Friday, September 12, 2014

Book Review 16. We Were Liars

We Were Liars
Book: We Were Liars
Author: E. Lockhart
Genre: Contemporary Young Adult
Pages: 227
Published: May 13th, 2014

Summary: A beautiful and distinguished family.
A private island.
A brilliant, damaged girl; a passionate, political boy.
A group of four friends—the Liars—whose friendship turns destructive.
A revolution. An accident. A secret.
Lies upon lies.
True love.
The truth.
We Were Liars is a modern, sophisticated suspense novel from National Book Award finalist and Printz Award honoree E. Lockhart.
Read it.
And if anyone asks you how it ends, just LIE.

★ ★ ★ ★ ☆

“We are liars. We are beautiful and privileged. We are cracked and broken.” 

Sorry we haven't published any reviews recently, but we've been busy with the start of school. I've had this set prepared for a while, so enjoy!

I was encouraged heavily by booktube to read this book by several channels I followed, and the first thing they all warned me was that I should log off that video ASAP. This book, they told me, was best to go into with no outside knowledge, opinions, or facts. So I followed their instructions, avoided all news of the novel, and ask for it on the list of books I wanted for my birthday. Then I read it. And woah. I agree, don't go into this book with outside knowledge. If you haven't read the book, leave this review now. Even with no spoilers it may give too much away.

This story, for those of you who have read it or refuse to heed my warning, is the story of Cadence Sinclair Eastman. She is the eldest Sinclair grandchild, and every one of the Sinclairs is perfect on the outside. On the inside, not so much. Beneath the gorgeous facade hides greed, racism, divorce, addiction, and depression (just to name a few issues). It's a pretty quick read, which I was thankful for after the 1100+ page "A Storm of Swords" I read last week.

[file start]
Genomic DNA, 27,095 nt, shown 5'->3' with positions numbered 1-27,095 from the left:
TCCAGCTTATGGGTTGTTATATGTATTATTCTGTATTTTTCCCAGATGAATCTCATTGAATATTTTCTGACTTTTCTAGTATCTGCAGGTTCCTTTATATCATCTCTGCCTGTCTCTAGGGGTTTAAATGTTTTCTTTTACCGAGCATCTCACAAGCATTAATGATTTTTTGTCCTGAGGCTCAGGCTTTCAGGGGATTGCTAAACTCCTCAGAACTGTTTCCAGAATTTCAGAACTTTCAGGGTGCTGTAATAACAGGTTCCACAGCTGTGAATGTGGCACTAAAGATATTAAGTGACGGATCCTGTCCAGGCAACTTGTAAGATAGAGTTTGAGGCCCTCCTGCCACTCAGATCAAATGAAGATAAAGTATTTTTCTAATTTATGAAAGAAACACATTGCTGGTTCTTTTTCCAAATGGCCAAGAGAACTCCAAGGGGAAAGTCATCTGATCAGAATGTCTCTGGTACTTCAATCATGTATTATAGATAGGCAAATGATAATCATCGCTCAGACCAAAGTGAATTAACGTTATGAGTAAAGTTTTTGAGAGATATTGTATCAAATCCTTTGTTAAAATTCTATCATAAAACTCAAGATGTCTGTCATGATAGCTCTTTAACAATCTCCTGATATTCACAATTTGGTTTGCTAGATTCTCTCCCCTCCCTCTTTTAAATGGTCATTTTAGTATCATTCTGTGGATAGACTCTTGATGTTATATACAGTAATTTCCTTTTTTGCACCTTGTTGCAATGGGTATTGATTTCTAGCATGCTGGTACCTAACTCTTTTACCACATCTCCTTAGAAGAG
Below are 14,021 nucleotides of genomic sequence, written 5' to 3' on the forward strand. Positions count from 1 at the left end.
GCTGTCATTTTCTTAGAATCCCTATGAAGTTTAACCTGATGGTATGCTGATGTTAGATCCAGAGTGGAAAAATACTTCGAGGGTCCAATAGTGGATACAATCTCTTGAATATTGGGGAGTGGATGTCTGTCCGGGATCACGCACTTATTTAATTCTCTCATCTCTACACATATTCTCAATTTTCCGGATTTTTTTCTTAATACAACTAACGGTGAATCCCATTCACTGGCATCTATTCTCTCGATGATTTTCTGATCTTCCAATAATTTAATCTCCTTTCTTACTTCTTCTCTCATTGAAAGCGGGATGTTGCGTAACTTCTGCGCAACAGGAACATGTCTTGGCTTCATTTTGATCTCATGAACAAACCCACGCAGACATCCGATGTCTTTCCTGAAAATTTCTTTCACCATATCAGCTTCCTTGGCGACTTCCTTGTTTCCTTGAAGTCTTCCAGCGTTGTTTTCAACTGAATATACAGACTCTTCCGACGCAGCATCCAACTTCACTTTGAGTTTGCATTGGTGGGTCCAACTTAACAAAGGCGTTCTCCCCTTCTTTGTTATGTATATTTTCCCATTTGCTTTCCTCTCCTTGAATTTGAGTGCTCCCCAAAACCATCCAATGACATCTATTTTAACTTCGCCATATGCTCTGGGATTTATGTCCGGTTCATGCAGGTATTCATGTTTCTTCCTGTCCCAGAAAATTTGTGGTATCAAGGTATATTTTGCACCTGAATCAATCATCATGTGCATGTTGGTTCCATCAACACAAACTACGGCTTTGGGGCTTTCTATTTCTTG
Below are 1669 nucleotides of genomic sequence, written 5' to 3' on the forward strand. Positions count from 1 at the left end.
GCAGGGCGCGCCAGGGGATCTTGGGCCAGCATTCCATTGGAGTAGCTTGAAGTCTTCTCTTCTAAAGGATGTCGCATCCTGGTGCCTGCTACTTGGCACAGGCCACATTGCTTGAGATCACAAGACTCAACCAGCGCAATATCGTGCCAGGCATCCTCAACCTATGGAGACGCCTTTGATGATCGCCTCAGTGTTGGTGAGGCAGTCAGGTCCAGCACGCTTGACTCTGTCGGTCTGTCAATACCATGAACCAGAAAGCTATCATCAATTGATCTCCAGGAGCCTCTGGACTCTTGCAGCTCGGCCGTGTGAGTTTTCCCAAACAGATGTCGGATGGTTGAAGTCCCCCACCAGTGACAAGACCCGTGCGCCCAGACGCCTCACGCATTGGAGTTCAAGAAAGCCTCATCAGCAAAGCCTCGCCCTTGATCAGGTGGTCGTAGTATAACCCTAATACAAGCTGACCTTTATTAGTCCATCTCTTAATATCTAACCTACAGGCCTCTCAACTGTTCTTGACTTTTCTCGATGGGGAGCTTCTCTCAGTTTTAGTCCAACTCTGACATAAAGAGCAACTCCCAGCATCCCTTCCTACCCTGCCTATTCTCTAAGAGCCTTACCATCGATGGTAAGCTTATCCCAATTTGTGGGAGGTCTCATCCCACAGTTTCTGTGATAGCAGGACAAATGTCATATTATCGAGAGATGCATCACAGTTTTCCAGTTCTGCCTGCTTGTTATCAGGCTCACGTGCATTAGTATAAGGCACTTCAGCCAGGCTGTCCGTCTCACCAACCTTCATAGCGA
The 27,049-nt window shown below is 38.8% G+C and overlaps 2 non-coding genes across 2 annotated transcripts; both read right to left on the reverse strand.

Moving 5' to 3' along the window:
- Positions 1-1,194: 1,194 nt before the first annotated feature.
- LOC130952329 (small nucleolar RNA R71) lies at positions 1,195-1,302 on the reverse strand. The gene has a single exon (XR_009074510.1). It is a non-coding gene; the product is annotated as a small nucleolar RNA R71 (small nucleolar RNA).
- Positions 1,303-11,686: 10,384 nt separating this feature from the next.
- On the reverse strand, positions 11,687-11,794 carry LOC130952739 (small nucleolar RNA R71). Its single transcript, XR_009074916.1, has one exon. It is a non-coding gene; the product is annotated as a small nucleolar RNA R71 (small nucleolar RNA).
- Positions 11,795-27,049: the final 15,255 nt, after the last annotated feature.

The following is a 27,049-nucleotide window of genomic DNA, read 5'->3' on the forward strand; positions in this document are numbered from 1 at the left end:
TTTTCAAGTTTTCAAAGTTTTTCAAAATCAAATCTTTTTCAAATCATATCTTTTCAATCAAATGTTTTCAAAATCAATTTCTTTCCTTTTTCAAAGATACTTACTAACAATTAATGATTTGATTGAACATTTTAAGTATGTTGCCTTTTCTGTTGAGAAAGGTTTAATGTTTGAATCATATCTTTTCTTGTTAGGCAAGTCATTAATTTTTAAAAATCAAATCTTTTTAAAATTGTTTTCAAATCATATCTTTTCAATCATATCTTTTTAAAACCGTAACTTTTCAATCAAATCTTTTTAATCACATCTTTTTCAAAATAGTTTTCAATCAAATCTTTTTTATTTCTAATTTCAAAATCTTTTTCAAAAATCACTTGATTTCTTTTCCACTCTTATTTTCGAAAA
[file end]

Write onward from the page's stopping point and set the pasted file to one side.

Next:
Some things I loved. . .
The end. I can't spoil it for you (that's book review etiquette 101), but holy mother of plot twists. Some other people on the internet said they guessed it due to clues, but I was stunned. Did not see that coming. A+ story ending.

This book was incredibly blunt. I liked that in most cases, because it gave you a  clear insight of Cadence's sadness and background. It was one of the many qualities which made me love this novel and everything it told me.

Woven into the story is a whole bunch of fairy tale stories written by Cadence. It helped give the story another dimension, and see deeper into her thoughts. All the stories were based on her and her family's lives, but took place with kings and queens instead of up-class Americans. They were all only a few pages long, but I highly enjoyed them.

Lockhart has a freakishly talented way of condensing information. You read 40 pages, you feel like you've gone through 100. The book was pretty short, but it felt like you went through so much with Candence. You learned more than you thought you'd be able to in such a short time, and I wish I had more of this style right now!

Some things i disliked. . .
A couple times the metaphors got a bit out of control. An example? Only 5 pages into the book when Cadence's father is leaving her and Mummy, you get this little gem:
“Then he pulled out a handgun and shot me in the chest. I was standing on the lawn and I fell. The bullet hole opened wide and my heart rolled out of my rib cage and down into a flower bed. Blood gushed rhythmically from my open wound,
then from my eyes,
my ears,
my mouth.
It tasted like salt and failure. The bright red shame of being unloved soaked the grass in front of our house, the bricks of the path, the steps of the porch. My heart spasmed among the peonies like a trout.” 
To this I was like woah! What the hell? He shot her? Is this why the book had so much hype? Is this the drama of the book? Her getting over the wounds? Why the hell did he shoot her? Then Cadence's mother came over and told her to stop making a scene, and I got it; E. Lockhart had been personifying emotions. That bullet was metaphorical. But why were scenarios like this so unclear at the beginning? 

Recommended to all (although, if you made it to this point you should have already read it. Best to go in with no outside info, remember?). 


Some Other Reviews for "We Were Liars":

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